The Nelson A. Rockefeller Center for Public Policy and the Social Sciences

2015 First-Year Fellow: Andrew Wolff '18

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As a First-Year Fellow, I worked at the Bipartisan Policy Center (BPC)'s Financial Regulatory Reform Initiative (FRRI). The initiative seeks to provide recommendations that are not based on any ideological or partisan shortcuts. As my mentor explained, the FRRI aims to gather research and testimony from all interested parties and publish recommendations that are based on a reasonable and thoughtful set of facts (albeit in a world where objective facts do not exist). When the debate over financial regulatory reform proceeds from these basic set of facts, then the FRRI’s goal is achieved. The optimal outcome for the BPC’s recommendations is for Democrats and Republicans to both find value and insight in the BPC’s reports (even if they are not satisfied with the whole thing) and build their policy around a more objective framework.

Andrew Wolff '18 meets with Congressman Donald Norcross to discuss Federal Reserve reform proposals.

As an intern, I expected most of my assignments to be easy and the answers to be defined or simple. Instead, my first assignment was completely open-ended and my finished product was original research. This opportunity provided invaluable experience and an incredible feeling of accomplishment.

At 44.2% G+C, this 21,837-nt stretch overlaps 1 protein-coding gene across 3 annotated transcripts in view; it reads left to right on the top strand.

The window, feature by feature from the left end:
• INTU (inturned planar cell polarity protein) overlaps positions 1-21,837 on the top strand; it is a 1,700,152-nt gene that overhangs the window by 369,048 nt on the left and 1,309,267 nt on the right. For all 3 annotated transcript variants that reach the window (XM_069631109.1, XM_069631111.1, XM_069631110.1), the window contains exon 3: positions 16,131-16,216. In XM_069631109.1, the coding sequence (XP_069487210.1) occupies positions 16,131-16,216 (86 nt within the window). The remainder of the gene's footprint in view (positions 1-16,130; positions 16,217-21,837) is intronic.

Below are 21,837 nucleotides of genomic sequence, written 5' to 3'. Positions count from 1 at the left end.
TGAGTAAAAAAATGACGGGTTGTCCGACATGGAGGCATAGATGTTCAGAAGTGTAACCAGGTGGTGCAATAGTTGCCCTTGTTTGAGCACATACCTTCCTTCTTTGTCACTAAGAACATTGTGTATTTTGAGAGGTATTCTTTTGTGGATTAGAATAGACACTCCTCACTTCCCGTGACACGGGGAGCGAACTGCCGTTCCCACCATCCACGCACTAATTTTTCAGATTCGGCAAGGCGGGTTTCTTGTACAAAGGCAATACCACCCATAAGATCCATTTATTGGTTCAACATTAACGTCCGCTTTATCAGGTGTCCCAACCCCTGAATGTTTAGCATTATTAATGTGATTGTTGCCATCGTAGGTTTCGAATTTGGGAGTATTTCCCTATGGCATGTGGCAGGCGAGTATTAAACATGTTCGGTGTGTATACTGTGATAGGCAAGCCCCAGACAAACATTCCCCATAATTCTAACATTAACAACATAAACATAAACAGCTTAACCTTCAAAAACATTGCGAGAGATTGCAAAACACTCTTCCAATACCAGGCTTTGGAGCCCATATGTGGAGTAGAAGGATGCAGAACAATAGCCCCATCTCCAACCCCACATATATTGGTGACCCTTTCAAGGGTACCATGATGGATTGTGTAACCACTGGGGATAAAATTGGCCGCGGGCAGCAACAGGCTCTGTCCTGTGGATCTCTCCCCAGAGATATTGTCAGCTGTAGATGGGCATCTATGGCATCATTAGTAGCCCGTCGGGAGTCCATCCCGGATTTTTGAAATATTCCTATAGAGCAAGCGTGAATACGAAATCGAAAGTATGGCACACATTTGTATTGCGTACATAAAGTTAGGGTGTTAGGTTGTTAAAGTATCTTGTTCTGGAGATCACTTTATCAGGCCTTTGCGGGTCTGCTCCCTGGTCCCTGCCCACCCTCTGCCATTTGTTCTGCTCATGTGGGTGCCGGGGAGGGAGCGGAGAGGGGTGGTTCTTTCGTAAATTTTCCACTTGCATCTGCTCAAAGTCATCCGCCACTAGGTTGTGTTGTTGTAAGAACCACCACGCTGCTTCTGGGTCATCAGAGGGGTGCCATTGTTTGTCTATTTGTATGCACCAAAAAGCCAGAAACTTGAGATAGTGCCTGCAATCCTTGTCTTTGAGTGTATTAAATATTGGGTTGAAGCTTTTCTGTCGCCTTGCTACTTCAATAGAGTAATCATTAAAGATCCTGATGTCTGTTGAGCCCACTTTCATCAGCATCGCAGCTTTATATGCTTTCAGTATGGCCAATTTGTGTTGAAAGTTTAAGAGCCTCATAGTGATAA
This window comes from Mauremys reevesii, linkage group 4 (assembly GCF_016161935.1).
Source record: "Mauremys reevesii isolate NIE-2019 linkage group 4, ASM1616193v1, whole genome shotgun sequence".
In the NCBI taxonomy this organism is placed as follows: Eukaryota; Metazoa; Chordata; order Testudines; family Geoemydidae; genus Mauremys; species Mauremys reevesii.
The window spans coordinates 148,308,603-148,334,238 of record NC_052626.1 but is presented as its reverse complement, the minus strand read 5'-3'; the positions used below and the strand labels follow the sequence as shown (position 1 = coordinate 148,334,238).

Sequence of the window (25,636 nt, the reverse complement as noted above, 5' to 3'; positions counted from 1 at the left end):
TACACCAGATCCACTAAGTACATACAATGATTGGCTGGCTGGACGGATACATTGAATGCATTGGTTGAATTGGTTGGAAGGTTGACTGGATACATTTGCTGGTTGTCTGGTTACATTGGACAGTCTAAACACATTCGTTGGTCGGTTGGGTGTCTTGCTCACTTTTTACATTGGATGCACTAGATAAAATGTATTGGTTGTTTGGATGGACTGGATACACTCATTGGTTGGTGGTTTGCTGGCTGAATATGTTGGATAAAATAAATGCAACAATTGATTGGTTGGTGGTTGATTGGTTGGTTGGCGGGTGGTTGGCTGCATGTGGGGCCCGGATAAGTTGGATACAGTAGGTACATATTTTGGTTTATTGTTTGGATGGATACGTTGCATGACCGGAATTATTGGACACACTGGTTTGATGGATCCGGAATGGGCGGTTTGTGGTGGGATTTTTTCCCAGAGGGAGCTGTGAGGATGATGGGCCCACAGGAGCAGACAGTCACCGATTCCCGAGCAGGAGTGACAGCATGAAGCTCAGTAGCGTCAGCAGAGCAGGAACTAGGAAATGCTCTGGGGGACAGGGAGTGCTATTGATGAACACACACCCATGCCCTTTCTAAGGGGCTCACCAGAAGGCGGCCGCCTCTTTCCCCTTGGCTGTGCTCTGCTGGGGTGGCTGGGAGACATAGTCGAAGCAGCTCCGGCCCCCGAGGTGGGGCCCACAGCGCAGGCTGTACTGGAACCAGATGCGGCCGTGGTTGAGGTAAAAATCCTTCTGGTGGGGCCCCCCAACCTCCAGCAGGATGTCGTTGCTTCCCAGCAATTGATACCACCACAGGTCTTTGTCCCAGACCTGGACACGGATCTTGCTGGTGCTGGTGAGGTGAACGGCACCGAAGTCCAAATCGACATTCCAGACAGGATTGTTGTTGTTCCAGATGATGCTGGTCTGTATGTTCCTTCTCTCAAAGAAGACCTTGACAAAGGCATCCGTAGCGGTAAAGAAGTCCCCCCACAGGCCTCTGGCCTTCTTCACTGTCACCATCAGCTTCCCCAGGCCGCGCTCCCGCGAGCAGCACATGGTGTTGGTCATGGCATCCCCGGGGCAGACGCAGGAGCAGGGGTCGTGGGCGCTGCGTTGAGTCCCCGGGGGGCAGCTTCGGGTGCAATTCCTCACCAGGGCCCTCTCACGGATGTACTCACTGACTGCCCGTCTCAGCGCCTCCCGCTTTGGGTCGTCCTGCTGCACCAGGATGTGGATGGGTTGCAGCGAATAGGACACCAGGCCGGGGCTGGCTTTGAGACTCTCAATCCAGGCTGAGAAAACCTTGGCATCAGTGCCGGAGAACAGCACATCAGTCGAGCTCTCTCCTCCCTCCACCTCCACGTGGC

Andrew Wolff '18 sitting in the BPC's Green Room where officials and the center's directors regularly meet to discuss policy.

This internship increased my interest in pursuing a quantitative major and eventually pursuing an Master in Public Policy. Although I do not have interest in being an elected official, I want to work in government in some capacity for a period of time. I built some beneficial relationships during my summer and learned a lot about working in and around government in Washington.

Financial regulation is rather complex and I enjoyed getting into the weeds of the policy area. I have a much greater appreciation for understanding policy as complex without being defined and decided by a specific ideology or theory. I will take this newfound appreciation for the gray-areas into my academic life at Dartmouth and hope to better understand the nuances of various subjects.
-Written by Andrew Wolff '18
This series introduces the 2015 First-Year Fellows. Each fellow reflects on his or her experience in Washington DC as a First-Year Fellow working with a mentor in public policy. 

The Nelson A. Rockefeller Center for Public Policy and the Social Sciences